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Re: [PATCH 3/3] sched: Implement interface for cgroup unified hierarchy

2015-10-25 Thread Theodore Ts'o
On Sun, Oct 25, 2015 at 11:47:04AM +0100, Florian Weimer wrote:
> On 10/25/2015 11:41 AM, Theodore Ts'o wrote:
> > On Sun, Oct 25, 2015 at 10:33:32AM +0100, Ingo Molnar wrote:
> >>
> >> Hm, that's weird - all our sched_*() system call APIs that set task 
> >> scheduling 
> >> priorities are fundamentally per thread, not per process. Same goes for 
> >> the old 
> >> sys_nice() interface. The scheduler has no real notion of 'process', and 
> >> certainly 
> >> not at the system call level.
> >>
> > 
> > I suspect the main issue is that the games programmers were trying to
> > access it via libc / pthreads, which hides a lot of the power
> > available at the raw syscall level.  This is probably more of a
> > "tutorial needed for userspace programmers" issue, at a guess.
> 
> If this refers to the lack of exposure of thread IDs in glibc, we are
> willing to change that on glibc side.  The discussion has progressed to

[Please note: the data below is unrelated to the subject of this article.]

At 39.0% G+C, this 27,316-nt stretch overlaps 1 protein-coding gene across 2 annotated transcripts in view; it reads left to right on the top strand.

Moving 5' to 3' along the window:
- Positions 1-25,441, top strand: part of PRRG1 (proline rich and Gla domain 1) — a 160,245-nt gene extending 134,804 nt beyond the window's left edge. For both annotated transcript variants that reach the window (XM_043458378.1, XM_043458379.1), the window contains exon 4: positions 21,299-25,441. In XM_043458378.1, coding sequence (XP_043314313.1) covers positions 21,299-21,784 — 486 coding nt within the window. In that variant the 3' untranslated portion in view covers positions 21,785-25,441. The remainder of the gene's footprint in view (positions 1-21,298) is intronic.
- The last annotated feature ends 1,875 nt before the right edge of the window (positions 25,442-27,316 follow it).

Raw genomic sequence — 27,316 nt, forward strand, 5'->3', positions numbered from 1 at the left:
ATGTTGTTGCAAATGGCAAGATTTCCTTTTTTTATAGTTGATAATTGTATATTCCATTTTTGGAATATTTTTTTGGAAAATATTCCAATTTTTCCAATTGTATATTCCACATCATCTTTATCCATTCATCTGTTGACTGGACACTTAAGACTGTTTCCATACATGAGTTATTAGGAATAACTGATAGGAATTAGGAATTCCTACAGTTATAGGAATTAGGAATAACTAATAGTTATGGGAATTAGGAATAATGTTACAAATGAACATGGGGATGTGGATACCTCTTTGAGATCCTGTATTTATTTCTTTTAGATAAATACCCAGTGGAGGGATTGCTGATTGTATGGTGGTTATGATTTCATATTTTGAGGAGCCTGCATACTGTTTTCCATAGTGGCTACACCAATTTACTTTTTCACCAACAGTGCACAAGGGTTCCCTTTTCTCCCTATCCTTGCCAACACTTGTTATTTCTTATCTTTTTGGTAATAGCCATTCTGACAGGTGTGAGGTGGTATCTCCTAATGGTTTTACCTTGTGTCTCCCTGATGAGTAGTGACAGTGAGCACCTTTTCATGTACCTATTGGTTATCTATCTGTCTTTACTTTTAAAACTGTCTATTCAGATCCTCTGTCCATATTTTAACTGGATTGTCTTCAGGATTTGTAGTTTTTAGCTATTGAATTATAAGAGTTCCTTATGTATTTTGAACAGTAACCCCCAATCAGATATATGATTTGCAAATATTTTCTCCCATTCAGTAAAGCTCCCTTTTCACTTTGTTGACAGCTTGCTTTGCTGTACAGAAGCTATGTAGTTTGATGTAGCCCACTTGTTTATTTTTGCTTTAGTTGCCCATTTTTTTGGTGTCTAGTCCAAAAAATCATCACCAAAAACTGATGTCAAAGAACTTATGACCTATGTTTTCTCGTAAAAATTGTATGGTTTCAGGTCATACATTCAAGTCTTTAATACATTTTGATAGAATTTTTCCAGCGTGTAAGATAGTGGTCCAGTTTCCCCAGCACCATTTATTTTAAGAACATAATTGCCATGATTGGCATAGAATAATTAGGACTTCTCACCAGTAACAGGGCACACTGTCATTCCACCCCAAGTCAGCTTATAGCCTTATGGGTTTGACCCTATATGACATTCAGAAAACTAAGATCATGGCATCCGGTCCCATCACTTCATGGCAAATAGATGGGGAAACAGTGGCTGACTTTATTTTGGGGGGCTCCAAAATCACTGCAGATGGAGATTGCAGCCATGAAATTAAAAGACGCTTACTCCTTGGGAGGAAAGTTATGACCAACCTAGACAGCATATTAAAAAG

> the point where it is now about the question whether it should be part
> of the GNU API (like sched_setaffinity), or live in glibc as a
> Linux-specific extension (like sched_getcpu).  More input is certainly
> welcome.

Well, I was thinking we could just teach them to use
"syscall(SYS_gettid)".

On a different subject, I'm going to start telling people to use
"syscall(SYS_getrandom)", since I think that's going to be easier than
having asking people to change their Makefiles to link against some
Linux-specific library, but that's a different debate, and I recognize
the glibc folks aren't willing to bend on that one.

Cheers,

- Ted